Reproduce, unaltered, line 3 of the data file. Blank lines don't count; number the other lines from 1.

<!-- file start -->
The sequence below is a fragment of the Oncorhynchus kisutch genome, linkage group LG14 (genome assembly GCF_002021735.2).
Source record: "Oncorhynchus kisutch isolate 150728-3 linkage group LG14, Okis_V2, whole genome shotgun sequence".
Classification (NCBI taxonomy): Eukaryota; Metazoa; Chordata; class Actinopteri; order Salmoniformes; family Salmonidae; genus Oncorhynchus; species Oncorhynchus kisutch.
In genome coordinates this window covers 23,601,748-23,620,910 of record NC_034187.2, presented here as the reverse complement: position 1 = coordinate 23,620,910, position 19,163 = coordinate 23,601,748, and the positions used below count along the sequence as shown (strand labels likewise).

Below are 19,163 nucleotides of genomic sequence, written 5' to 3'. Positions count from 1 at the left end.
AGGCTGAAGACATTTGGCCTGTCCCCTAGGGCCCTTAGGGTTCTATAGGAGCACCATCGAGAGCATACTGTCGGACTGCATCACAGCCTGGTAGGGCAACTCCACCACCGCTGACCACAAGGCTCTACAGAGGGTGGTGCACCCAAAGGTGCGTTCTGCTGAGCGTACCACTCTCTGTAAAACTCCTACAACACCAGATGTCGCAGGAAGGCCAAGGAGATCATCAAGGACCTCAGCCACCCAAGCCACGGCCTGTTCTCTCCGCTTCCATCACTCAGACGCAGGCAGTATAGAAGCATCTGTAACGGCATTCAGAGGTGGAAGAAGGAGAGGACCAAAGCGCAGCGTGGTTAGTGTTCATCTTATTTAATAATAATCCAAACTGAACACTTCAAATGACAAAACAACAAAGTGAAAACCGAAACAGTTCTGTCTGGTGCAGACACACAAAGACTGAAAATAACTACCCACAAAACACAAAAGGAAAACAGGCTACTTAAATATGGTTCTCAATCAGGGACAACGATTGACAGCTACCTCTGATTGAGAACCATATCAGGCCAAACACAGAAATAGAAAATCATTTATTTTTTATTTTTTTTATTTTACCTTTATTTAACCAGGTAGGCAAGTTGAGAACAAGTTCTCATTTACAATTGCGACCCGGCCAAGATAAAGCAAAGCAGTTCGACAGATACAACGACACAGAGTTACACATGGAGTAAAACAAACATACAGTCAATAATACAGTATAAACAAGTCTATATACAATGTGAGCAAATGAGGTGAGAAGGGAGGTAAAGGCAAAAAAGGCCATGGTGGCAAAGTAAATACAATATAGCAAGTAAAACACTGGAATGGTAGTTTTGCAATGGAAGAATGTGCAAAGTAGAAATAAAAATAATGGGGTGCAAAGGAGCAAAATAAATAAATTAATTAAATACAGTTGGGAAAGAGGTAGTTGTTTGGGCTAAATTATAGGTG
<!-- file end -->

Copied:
Classification (NCBI taxonomy): Eukaryota; Metazoa; Chordata; class Actinopteri; order Salmoniformes; family Salmonidae; genus Oncorhynchus; species Oncorhynchus kisutch.